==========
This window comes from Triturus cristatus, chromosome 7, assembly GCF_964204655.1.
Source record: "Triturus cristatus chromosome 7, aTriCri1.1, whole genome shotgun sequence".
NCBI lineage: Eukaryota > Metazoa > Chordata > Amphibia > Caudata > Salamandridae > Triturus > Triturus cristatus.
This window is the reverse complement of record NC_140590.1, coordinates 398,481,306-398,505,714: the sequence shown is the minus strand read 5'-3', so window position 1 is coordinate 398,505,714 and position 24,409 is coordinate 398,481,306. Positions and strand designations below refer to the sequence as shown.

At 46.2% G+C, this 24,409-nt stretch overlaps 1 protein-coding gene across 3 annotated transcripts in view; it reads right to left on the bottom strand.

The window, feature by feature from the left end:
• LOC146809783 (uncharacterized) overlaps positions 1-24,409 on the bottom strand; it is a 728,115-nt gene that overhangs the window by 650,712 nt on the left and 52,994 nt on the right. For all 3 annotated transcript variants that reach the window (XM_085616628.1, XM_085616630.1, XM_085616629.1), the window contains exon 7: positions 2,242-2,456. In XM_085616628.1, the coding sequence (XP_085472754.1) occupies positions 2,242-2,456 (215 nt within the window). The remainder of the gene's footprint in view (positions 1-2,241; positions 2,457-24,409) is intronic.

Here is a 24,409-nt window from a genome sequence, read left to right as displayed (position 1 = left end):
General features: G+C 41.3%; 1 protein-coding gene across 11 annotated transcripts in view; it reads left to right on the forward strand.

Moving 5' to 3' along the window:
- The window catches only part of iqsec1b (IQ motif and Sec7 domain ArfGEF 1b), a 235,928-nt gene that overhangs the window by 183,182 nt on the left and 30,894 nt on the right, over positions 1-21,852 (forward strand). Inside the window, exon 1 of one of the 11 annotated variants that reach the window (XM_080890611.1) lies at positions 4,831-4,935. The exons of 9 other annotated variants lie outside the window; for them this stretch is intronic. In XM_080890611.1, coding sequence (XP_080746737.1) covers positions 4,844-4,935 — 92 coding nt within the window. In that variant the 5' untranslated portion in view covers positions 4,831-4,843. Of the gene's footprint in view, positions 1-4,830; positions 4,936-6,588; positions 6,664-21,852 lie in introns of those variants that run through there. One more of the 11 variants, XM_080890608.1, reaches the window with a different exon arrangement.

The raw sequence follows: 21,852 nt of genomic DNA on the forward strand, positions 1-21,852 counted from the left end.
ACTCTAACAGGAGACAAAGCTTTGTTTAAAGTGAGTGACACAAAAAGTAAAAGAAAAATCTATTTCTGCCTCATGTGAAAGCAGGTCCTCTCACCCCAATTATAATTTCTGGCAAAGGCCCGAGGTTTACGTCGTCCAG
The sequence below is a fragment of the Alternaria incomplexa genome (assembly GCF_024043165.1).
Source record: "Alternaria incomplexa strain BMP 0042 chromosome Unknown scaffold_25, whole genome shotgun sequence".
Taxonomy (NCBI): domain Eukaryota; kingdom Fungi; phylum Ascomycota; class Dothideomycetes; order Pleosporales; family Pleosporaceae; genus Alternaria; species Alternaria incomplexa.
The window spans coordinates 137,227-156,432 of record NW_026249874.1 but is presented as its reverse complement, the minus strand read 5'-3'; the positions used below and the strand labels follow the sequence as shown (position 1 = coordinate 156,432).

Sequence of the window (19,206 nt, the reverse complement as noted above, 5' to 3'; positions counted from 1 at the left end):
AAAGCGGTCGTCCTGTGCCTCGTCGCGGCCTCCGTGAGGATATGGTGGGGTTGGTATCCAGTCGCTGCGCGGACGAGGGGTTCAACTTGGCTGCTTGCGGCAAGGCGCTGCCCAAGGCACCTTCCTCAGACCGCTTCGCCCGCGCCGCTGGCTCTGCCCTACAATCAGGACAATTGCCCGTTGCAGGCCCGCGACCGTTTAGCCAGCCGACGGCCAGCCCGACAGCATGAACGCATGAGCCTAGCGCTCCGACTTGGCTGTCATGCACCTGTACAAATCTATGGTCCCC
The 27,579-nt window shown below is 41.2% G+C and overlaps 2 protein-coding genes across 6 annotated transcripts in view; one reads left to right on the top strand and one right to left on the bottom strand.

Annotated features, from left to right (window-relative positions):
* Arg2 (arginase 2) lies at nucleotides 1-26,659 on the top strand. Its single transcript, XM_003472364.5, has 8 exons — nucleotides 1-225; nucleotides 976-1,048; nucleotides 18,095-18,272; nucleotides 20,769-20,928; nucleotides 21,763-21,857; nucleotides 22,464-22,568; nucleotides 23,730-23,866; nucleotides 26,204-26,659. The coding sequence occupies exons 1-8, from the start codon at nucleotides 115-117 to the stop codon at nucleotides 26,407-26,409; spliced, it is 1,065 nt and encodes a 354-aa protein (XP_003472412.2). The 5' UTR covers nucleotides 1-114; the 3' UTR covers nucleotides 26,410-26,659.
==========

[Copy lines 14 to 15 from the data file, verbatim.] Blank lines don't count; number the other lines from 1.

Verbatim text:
The sequence below is a fragment of the Alternaria incomplexa genome (assembly GCF_024043165.1).
Source record: "Alternaria incomplexa strain BMP 0042 chromosome Unknown scaffold_25, whole genome shotgun sequence".